In South America, a guy possessing features of a non-white person may be incorporated into the class of whites socially. However, having a minimum presence of European body structure is greatly insignificant to class a person as a white guy. Although Indians with lighter skin and European phenotype can be traced easily throughout South America, they are considered no less Indian on that very basis. In the market of Andes, one can easily find people talking about ‘indio grigo’ which are recognized separately in regions of Northern Peru. It is absolutely normal in this description. “Indian”, first of all, is not a physical type but rather a social status. The Indians are differentiated not by genetic heredity but by birth. The word ‘Indian’ therefore connotes ‘Indian descent’ and it is used for people who no longer are occupants of India but were once upon a time living residents of the same. As Indians are the least civilized element of a population, therefore the use of the word ‘Indian’ refers to as someone low class.
Both discriminations in color and class should be permanently abolished. While visitors from Latin America in US, feel being judged in the North, the visitors from North America in the South have an opinion that the Indians are maltreated in South America even worse than the Negros are in the North. The root cause of discrimination in North and South America is entirely different. While the Indians are in danger in South, the Negros are in North America.
Indians and Negros vary greatly from each other in terms of culture, origin, language, physical structure and so on. They are different with respect to their pace in respective social structures of their societies. The Indians were the true occupants of their geographical region and as they were forced to get incorporated in the colony of British and other European Invaders, the Indians lost their identity of being an Indian. While Indians never intended to be a part of colonial society, the Negros were recognized only within the colonial society. The Negros got separated from their families, friends, brothers, and sisters and became part of the colonial regime. The status of an Indian was known or recognized in America for their culture and attachment to their nature of group-ism and collectivism. On the contrary, the status of a Negro was known for his physical appearance, body structure, and individualism. The race is a matter of culture and community, not of genes, though the class is connected with genes.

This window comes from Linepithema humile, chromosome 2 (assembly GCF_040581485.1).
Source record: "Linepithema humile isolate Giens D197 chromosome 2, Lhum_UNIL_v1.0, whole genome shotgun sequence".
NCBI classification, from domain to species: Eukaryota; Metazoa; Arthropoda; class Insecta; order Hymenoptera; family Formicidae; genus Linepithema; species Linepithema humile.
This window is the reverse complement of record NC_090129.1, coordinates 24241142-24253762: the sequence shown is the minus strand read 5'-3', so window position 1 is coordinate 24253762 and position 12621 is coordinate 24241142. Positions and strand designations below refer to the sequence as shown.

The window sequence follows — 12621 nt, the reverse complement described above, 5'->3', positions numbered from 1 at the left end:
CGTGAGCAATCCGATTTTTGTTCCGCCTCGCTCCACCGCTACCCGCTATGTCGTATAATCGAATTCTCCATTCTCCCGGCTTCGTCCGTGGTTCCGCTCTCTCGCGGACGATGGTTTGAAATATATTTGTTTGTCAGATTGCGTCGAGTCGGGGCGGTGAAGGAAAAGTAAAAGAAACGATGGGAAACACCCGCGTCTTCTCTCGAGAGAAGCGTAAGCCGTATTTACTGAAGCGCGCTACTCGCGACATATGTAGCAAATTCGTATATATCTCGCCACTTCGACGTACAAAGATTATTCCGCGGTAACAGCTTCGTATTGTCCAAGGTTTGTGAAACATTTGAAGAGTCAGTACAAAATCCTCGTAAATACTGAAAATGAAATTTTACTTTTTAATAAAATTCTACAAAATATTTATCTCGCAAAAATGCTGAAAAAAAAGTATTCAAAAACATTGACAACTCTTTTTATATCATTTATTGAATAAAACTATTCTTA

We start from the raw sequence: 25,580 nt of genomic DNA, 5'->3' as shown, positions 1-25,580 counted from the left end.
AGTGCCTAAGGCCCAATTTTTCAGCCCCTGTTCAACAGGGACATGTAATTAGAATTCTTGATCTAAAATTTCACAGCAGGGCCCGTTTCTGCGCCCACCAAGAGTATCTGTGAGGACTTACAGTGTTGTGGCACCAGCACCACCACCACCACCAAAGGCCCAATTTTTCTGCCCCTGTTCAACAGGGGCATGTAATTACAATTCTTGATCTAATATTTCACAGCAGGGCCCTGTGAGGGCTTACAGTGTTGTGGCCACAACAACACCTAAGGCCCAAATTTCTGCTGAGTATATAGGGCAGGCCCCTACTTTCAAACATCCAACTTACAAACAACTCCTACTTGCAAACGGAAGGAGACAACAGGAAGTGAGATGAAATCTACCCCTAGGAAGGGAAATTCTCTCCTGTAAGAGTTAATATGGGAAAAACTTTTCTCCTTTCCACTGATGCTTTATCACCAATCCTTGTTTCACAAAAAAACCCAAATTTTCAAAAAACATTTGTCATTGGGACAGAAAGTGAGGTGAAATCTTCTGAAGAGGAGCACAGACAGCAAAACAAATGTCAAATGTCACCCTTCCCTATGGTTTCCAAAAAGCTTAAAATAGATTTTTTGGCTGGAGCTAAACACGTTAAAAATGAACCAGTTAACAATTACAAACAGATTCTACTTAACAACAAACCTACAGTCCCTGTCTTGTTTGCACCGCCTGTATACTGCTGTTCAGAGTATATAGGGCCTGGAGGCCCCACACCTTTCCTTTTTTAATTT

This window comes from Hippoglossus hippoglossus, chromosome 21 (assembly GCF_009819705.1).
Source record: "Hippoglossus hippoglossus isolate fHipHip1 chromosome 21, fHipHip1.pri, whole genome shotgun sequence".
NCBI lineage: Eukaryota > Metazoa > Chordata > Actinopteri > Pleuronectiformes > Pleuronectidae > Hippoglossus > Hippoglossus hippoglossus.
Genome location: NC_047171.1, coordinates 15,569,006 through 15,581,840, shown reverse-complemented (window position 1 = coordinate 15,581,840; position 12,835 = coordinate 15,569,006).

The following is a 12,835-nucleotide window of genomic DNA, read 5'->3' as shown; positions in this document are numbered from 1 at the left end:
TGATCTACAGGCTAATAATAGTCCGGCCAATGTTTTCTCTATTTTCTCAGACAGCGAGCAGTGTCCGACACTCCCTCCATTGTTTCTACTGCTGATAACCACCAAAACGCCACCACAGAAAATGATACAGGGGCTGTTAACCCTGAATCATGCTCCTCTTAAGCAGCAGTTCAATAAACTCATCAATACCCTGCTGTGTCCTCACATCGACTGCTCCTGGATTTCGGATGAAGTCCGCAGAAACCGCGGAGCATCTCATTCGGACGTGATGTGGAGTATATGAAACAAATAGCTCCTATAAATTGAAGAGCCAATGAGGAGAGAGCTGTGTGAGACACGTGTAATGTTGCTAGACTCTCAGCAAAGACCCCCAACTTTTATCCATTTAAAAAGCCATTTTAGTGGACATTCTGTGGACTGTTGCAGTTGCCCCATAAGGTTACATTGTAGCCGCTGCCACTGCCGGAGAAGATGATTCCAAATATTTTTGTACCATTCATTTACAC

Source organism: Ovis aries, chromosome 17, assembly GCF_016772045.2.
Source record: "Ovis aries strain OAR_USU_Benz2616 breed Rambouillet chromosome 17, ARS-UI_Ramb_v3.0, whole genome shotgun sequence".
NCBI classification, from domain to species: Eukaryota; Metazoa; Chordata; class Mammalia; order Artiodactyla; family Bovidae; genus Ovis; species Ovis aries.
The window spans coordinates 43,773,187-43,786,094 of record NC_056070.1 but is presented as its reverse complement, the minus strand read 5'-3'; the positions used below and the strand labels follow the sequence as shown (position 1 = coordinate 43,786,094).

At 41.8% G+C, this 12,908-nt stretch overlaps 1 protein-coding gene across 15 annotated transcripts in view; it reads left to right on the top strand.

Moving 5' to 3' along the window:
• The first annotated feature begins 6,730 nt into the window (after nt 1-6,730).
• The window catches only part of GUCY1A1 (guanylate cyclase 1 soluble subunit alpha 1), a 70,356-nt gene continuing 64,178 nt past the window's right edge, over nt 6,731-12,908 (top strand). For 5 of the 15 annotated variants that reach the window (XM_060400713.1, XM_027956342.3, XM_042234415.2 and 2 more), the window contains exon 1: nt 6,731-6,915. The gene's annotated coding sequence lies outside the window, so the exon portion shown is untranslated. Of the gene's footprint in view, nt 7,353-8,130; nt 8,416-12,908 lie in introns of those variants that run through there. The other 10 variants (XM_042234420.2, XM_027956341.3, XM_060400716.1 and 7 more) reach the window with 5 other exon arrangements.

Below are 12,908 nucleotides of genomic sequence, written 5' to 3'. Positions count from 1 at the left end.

CLASS-A Dimension of a Society in Latin America
No one is boycotted on the basis of his physical appearance or traits if his position in society is protected by other criteria, which defines high status. In association with class or status in society, two salient points are significant:-
- Assimilation of all cultural groups into a single society, and
- The differences in status between people in the society and living for hundreds of years, but are differentiated socially by their physical looks.